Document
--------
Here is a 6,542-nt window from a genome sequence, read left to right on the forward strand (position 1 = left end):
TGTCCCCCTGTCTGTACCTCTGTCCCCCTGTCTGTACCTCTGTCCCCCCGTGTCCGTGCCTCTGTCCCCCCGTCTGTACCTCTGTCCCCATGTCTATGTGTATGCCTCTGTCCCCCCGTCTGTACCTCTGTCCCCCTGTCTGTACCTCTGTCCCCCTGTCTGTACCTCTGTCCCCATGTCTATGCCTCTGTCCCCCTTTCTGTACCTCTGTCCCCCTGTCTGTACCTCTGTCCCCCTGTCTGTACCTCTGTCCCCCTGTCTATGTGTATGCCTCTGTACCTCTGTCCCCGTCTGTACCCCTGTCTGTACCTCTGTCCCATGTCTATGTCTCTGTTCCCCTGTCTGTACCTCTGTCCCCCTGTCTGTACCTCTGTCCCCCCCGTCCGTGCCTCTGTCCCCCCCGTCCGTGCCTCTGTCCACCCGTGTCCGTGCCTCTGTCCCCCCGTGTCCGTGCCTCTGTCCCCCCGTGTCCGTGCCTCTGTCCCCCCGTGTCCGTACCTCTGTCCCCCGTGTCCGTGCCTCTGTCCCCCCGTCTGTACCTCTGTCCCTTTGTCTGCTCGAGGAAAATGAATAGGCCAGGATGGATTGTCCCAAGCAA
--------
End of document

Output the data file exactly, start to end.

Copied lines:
Here is a 6,542-nt window from a genome sequence, read left to right on the forward strand (position 1 = left end):
TGTCCCCCTGTCTGTACCTCTGTCCCCCTGTCTGTACCTCTGTCCCCCCGTGTCCGTGCCTCTGTCCCCCCGTCTGTACCTCTGTCCCCATGTCTATGTGTATGCCTCTGTCCCCCCGTCTGTACCTCTGTCCCCCTGTCTGTACCTCTGTCCCCCTGTCTGTACCTCTGTCCCCATGTCTATGCCTCTGTCCCCCTTTCTGTACCTCTGTCCCCCTGTCTGTACCTCTGTCCCCCTGTCTGTACCTCTGTCCCCCTGTCTATGTGTATGCCTCTGTACCTCTGTCCCCGTCTGTACCCCTGTCTGTACCTCTGTCCCATGTCTATGTCTCTGTTCCCCTGTCTGTACCTCTGTCCCCCTGTCTGTACCTCTGTCCCCCCCGTCCGTGCCTCTGTCCCCCCCGTCCGTGCCTCTGTCCACCCGTGTCCGTGCCTCTGTCCCCCCGTGTCCGTGCCTCTGTCCCCCCGTGTCCGTGCCTCTGTCCCCCCGTGTCCGTACCTCTGTCCCCCGTGTCCGTGCCTCTGTCCCCCCGTCTGTACCTCTGTCCCTTTGTCTGCTCGAGGAAAATGAATAGGCCAGGATGGATTGTCCCAAGCAA